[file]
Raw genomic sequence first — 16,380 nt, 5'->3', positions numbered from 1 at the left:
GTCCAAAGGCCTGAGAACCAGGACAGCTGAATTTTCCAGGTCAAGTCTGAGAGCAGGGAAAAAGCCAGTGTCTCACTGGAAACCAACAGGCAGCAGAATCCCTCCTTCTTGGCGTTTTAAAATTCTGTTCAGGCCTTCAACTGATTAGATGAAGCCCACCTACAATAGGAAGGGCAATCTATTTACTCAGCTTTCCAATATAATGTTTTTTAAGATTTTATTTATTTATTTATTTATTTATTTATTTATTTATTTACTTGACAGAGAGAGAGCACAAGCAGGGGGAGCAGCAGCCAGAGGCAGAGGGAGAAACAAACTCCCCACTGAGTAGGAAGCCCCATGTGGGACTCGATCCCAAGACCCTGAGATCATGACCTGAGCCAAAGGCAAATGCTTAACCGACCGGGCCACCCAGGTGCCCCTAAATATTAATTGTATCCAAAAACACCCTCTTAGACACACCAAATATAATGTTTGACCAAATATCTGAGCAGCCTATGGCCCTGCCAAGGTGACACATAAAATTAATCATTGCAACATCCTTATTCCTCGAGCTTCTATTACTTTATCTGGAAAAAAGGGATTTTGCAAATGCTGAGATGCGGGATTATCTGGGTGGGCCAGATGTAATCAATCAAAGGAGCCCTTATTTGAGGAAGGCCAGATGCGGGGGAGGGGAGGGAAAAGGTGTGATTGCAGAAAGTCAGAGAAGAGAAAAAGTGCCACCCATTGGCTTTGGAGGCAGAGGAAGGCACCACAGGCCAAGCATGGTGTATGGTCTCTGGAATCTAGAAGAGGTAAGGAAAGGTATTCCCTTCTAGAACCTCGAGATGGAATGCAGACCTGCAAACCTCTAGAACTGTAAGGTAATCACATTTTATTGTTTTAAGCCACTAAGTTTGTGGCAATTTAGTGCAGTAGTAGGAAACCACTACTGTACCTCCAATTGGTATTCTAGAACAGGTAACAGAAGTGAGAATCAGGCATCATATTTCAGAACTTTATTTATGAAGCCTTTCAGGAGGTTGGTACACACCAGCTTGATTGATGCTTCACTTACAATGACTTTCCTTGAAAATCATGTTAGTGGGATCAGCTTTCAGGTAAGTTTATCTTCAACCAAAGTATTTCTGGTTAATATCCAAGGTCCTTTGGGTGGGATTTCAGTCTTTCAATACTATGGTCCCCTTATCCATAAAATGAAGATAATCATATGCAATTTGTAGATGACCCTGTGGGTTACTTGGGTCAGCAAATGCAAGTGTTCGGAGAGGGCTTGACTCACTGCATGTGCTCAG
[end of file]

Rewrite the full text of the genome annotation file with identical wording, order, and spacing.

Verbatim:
Raw genomic sequence first — 16,380 nt, 5'->3', positions numbered from 1 at the left:
GTCCAAAGGCCTGAGAACCAGGACAGCTGAATTTTCCAGGTCAAGTCTGAGAGCAGGGAAAAAGCCAGTGTCTCACTGGAAACCAACAGGCAGCAGAATCCCTCCTTCTTGGCGTTTTAAAATTCTGTTCAGGCCTTCAACTGATTAGATGAAGCCCACCTACAATAGGAAGGGCAATCTATTTACTCAGCTTTCCAATATAATGTTTTTTAAGATTTTATTTATTTATTTATTTATTTATTTATTTATTTATTTACTTGACAGAGAGAGAGCACAAGCAGGGGGAGCAGCAGCCAGAGGCAGAGGGAGAAACAAACTCCCCACTGAGTAGGAAGCCCCATGTGGGACTCGATCCCAAGACCCTGAGATCATGACCTGAGCCAAAGGCAAATGCTTAACCGACCGGGCCACCCAGGTGCCCCTAAATATTAATTGTATCCAAAAACACCCTCTTAGACACACCAAATATAATGTTTGACCAAATATCTGAGCAGCCTATGGCCCTGCCAAGGTGACACATAAAATTAATCATTGCAACATCCTTATTCCTCGAGCTTCTATTACTTTATCTGGAAAAAAGGGATTTTGCAAATGCTGAGATGCGGGATTATCTGGGTGGGCCAGATGTAATCAATCAAAGGAGCCCTTATTTGAGGAAGGCCAGATGCGGGGGAGGGGAGGGAAAAGGTGTGATTGCAGAAAGTCAGAGAAGAGAAAAAGTGCCACCCATTGGCTTTGGAGGCAGAGGAAGGCACCACAGGCCAAGCATGGTGTATGGTCTCTGGAATCTAGAAGAGGTAAGGAAAGGTATTCCCTTCTAGAACCTCGAGATGGAATGCAGACCTGCAAACCTCTAGAACTGTAAGGTAATCACATTTTATTGTTTTAAGCCACTAAGTTTGTGGCAATTTAGTGCAGTAGTAGGAAACCACTACTGTACCTCCAATTGGTATTCTAGAACAGGTAACAGAAGTGAGAATCAGGCATCATATTTCAGAACTTTATTTATGAAGCCTTTCAGGAGGTTGGTACACACCAGCTTGATTGATGCTTCACTTACAATGACTTTCCTTGAAAATCATGTTAGTGGGATCAGCTTTCAGGTAAGTTTATCTTCAACCAAAGTATTTCTGGTTAATATCCAAGGTCCTTTGGGTGGGATTTCAGTCTTTCAATACTATGGTCCCCTTATCCATAAAATGAAGATAATCATATGCAATTTGTAGATGACCCTGTGGGTTACTTGGGTCAGCAAATGCAAGTGTTCGGAGAGGGCTTGACTCACTGCATGTGCTCAG